HC Deb 09 February 1927 vol 202 cc123-6

(by Private Notice) asked the First Lord of the Admiralty if he is aware that it has been publicly stated that 800 workmen are to be discharged from His Majesty's Dockyard, Portsmouth, and whether this is correct; and, if so, if it is owing to the transfer of men from Rosyth and Pembroke Dockyards that this reduction is to be made, and if he will consider a special reduction scheme for established men who desire to go on pension before reaching the age of 60 years, such as was authorised in 1922 for the reduction of naval personnel; and if he is aware that the addition of two or three years' service to the period already served would induce many established dockyard men of over 55 years, especially those recently transferred, to take their pension and with s. better chance of getting work outside the yard than when over 60 years of age, and avoid the great reduction of hired man contemplated and the cost to the Insurance Fund?

The FIRST LORD of the ADMIRALTY (Mr. Bridgeman)

The number of men to be discharged from Portsmouth Dockyard is about 600. The necessity for the discharges at Portsmouth is not due to the transfer of men from Rosyth and Pembroke Docks; those transfers were necessitated by the reduction of Rosyth and Pembroke Docks to a care and maintenance basis, and if those yards had not been so reduced it would have been necessary to send to them a proportion of the work which now has to be carried out in the southern dockyards, including Portsmouth. I regret that the suggestion that a special scheme be devised for promoting the premature retirement of established men, with superannuation awards, cannot be entertained.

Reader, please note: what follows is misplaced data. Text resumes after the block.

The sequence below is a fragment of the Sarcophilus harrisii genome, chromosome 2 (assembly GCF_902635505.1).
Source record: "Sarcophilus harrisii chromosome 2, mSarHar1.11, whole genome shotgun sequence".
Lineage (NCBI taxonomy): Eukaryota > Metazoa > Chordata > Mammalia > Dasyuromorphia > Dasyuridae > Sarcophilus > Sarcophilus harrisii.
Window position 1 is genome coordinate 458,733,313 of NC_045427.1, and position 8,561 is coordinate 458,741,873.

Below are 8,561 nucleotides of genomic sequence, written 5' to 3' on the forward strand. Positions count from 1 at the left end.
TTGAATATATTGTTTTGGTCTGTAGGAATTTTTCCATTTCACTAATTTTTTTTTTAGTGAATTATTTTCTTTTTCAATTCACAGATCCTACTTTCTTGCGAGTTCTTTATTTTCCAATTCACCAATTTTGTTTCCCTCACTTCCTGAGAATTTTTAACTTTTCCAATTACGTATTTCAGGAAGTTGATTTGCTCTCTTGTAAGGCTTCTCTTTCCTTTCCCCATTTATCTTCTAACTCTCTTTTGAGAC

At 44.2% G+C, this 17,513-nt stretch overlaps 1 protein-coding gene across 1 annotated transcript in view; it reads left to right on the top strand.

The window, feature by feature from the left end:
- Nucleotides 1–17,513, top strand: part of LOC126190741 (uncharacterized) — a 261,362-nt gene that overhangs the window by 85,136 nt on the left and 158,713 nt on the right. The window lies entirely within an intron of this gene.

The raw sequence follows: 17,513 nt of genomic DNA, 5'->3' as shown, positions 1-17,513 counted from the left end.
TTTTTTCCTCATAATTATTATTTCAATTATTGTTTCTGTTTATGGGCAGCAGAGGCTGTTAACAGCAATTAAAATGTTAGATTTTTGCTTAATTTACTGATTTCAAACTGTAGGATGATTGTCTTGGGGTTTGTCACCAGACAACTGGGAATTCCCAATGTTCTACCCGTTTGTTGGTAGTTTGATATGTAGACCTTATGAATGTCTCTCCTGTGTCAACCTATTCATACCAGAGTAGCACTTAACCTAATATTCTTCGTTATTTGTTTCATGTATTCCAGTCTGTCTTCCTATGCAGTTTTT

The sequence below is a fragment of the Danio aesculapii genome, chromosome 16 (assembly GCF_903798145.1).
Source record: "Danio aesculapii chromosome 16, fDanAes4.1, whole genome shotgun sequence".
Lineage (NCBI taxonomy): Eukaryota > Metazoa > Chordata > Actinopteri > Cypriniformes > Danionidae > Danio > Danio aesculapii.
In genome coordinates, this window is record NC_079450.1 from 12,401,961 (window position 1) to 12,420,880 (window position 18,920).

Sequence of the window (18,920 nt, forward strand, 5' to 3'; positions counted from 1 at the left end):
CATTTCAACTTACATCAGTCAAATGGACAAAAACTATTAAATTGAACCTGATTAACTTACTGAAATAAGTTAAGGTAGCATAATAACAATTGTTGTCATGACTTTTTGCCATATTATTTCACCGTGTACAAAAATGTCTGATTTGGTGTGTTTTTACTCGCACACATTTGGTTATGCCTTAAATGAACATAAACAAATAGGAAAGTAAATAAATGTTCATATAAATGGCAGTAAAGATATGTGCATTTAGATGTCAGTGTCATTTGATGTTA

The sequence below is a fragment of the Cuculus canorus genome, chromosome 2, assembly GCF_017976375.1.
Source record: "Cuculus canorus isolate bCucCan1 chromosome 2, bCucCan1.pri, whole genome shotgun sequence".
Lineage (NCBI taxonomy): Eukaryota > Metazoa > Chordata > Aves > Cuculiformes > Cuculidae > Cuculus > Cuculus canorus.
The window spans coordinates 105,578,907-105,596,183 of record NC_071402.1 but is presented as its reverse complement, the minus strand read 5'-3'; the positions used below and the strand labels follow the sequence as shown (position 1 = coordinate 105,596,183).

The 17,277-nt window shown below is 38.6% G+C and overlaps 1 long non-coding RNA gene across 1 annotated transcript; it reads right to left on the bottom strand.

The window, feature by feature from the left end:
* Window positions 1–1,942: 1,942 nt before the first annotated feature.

Can the right hon. Gentleman give the reason why it cannot be entertained, considering that the Insurance Fund will be raided to the same amount, or nearly the same amount, as the scheme would cost?


Yes, the Ad miralty have taken that into consideration.


May I ask the right hon. Gentleman whether the 2,000 men which we have seen notified as the total reduction will be spread evenly over all the dockyards?


I do not exactly know what my hon. and gallant Friend would call evenly, but there will be some discharges from Sheerness and there will be a proportion of them from other dockyards: they are not all from Portsmouth.


Is the right hon. Gentleman aware of the great confusion which is being caused at the dockyard towns owing to this policy of the Government, as he indicated when Rosyth and Pembroke were closed that there would not be discharges in the southern yards and that there would be more work for them, and in these circumstances cannot he entertain the suggestion of my hon. and gallant Friend the Member for North Portsmouth (Sir B. Falle) for mitigating the severity- of the discharges and allowing men who are perfectly willing to go to take their pension at an earlier age, and why is that suggestion impracticable?


I said it was for financial reasons that I thought it would be impracticable. I do not know to what the hon. Gentleman is referring when he says I said there would be no discharges. I do not think I ever said anything of the kind.


In view of the fact that there is a Whitley Council in existence for dealing with problems affecting these yards, will the First Lord of the Admiralty again have this matter of discharges discussed by that Whitley Council?


No. The discharges are in pursuance of the policy which this House desired the Admiralty to endeavour to carry out in the interests of economy.


When the right hon. Gentleman says that he cannot entertain the suggestion of the hon. and gallant Member for North Portsmouth for financial reasons, does he bear in mind the great cost of maintaining these unemployed which falls on the Unemployment Insurance Fund?


Yes, I do, but it is a question of principle. If you are going to have a scheme for adding years of service to men discharged before their time, it could not be limited to a very few. It is one that the Treasury would have to consider with regard to other Departments as well as the Admiralty.


Is the right hon. Gentleman not aware that he followed that principle when he made the discharges from the Navy, and that naval officers were allowed to take their pensions at an earlier date?


That should be debated on the Estimates.